Luke Jackson opened his account with two superb solo albums and he could be forgiven for sitting back and giving us more of the same. He’s still only twenty, after all, and he has time on his side.
And that is exactly what he hasn’t done. This Family Tree continues the development that led to Fumes And Faith with support from Andy Sharps on bass and Connor Downs on drums. It’s more rock’n’roll than folk but the songs retain the insight that Luke has always shown. These are stories of people, all but one told in the third person, as Luke observes their lives.
The opener, ‘Ain’t No Trouble’, shows a small town Saturday night with all its unpleasantness. Luke stands outside at all – “There ain’t no trouble that’s mine”. One of the song’s characters, Joey by name, appears again in ‘These Winter Winds’ on the day “he watched his daughter go”. Luke fills the song with misdirection – is this a wedding day or a funeral? Even at the end we’re not sure. The first person song is ‘Is It Me? And here Luke is looking back all the way to when he was sixteen and asks the un-named girl to “show me that I’m not a has been”. Are you just trying to make us feel old?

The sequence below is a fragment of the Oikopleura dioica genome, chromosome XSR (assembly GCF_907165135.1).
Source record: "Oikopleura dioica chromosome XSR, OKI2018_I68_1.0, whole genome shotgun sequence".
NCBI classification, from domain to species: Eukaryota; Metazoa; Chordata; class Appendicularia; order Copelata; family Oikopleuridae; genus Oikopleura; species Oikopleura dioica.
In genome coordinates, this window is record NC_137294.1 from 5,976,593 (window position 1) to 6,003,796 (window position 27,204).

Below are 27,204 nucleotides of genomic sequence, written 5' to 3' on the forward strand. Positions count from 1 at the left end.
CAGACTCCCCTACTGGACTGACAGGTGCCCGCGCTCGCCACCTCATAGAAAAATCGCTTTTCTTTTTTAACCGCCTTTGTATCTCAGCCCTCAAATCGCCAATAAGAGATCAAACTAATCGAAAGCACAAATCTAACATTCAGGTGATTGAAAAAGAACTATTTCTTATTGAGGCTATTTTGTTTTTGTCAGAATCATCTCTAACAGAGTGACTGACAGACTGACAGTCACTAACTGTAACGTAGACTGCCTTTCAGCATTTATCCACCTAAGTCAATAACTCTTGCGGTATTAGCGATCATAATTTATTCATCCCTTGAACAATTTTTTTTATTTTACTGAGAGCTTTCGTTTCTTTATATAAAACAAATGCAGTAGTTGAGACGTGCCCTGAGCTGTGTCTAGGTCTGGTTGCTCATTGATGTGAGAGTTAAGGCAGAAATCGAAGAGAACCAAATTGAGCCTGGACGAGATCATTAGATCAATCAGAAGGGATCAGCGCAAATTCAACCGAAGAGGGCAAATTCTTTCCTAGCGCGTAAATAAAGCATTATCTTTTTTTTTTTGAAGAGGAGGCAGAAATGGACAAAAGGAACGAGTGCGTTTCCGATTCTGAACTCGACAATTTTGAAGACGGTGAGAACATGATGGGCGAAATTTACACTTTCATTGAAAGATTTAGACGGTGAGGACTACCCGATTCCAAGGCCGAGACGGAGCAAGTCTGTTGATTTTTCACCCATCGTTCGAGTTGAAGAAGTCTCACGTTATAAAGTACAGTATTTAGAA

The only problem here is that This Family Tree is a mini-album, just seven tracks, and I think I would have preferred to wait a little longer for a full length product. It is also the debut of a new label and there may be economic considerations or it may be that the full album is no longer de rigeur when a single track can be downloaded and be enough to make someone’s name. Whatever, this is a brilliant piece of work.
Artist’s website: http://lukepauljackson.com/
Luke and the chaps celebrate his ‘Misspent History’: